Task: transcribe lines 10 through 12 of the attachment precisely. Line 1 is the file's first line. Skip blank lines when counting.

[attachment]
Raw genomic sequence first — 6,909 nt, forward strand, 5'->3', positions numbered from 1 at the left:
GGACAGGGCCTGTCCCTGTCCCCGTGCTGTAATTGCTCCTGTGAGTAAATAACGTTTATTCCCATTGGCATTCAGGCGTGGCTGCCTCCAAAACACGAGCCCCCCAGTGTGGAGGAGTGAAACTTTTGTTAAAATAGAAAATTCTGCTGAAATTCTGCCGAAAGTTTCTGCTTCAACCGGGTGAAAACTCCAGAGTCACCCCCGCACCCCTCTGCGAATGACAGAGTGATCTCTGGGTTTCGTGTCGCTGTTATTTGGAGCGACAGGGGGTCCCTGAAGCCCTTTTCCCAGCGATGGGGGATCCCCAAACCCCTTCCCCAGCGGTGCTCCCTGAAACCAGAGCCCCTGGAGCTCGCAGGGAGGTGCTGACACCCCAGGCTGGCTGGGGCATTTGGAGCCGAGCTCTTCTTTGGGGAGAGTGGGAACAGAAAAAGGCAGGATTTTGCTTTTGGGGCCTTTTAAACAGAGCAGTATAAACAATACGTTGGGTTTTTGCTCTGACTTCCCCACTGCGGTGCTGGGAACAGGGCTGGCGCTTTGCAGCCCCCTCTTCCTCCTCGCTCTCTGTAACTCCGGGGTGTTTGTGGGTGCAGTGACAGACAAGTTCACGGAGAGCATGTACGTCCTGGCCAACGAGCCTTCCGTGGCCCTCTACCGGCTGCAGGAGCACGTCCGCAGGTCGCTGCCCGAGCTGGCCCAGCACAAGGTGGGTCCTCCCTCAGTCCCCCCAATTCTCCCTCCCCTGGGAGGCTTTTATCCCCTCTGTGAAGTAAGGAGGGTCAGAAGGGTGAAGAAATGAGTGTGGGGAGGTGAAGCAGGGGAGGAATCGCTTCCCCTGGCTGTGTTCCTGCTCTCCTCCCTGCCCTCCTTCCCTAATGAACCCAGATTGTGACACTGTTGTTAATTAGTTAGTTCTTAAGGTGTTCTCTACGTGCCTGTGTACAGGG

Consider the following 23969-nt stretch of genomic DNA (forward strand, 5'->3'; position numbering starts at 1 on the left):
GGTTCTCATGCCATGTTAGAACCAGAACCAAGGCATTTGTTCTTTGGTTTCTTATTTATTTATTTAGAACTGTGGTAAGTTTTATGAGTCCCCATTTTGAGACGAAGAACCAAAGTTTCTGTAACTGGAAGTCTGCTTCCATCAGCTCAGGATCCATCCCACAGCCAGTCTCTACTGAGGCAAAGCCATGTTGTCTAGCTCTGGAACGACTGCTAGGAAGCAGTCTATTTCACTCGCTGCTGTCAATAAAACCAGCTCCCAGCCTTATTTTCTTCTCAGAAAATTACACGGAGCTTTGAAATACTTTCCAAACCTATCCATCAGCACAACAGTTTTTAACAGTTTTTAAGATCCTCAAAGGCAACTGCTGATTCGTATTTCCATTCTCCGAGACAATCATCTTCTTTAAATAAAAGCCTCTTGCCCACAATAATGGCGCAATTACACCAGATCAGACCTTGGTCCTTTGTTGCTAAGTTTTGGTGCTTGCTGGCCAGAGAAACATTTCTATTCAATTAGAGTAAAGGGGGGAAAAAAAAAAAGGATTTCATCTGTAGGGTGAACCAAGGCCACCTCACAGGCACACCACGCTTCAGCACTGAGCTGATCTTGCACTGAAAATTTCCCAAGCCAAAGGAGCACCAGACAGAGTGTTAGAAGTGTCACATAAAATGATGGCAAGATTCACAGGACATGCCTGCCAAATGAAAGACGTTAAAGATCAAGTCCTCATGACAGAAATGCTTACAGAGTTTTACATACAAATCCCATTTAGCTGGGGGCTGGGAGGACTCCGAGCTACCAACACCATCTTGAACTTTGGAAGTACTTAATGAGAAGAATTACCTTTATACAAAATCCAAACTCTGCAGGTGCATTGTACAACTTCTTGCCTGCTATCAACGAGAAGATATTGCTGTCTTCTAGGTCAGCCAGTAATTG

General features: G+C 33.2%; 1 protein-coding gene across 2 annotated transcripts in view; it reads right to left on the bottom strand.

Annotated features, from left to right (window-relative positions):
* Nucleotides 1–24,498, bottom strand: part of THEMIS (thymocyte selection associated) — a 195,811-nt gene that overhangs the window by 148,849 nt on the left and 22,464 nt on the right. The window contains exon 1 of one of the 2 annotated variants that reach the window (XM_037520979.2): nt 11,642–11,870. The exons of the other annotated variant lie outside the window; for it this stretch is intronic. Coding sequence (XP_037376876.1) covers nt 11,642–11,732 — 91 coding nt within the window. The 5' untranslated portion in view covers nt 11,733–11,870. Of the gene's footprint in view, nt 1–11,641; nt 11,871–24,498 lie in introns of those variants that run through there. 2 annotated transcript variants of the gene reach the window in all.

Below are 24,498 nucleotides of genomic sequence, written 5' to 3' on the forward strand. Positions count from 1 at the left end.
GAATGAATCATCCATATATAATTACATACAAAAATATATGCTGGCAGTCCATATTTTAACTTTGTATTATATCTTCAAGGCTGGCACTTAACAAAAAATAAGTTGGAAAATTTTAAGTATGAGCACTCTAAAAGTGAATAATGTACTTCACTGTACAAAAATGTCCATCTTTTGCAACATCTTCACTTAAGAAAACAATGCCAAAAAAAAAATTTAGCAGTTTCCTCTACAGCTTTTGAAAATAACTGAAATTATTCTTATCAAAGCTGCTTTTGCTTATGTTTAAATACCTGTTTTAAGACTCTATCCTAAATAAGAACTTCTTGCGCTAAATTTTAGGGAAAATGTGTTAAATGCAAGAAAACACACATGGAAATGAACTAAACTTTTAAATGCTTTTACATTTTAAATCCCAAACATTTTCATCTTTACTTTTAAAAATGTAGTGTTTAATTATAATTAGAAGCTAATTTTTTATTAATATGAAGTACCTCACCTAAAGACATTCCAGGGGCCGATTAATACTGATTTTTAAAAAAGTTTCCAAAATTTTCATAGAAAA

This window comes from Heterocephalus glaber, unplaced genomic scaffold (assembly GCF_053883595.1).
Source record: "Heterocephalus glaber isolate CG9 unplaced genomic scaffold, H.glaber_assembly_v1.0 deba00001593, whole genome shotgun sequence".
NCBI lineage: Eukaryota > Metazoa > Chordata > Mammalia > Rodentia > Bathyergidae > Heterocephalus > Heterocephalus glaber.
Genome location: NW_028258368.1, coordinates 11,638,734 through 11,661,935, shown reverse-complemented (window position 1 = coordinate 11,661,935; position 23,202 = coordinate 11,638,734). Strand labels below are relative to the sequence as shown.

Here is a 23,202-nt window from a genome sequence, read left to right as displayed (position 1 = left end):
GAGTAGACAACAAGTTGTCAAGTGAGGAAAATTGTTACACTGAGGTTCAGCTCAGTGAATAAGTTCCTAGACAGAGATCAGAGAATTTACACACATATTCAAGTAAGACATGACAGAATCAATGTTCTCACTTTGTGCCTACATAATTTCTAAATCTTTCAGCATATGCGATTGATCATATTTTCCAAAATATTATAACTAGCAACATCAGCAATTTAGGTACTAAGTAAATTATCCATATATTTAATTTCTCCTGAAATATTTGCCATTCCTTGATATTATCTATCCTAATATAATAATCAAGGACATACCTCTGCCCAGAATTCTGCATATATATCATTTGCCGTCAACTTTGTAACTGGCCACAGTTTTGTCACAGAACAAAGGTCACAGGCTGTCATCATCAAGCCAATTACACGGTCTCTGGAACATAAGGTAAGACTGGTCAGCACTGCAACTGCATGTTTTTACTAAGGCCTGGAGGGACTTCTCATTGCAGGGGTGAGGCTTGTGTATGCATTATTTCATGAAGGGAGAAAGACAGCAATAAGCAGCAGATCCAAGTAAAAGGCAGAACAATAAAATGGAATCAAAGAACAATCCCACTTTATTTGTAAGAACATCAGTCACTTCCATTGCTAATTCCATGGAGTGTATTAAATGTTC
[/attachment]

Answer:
This window comes from Heterocephalus glaber, unplaced genomic scaffold (assembly GCF_053883595.1).
Source record: "Heterocephalus glaber isolate CG9 unplaced genomic scaffold, H.glaber_assembly_v1.0 deba00001593, whole genome shotgun sequence".
NCBI lineage: Eukaryota > Metazoa > Chordata > Mammalia > Rodentia > Bathyergidae > Heterocephalus > Heterocephalus glaber.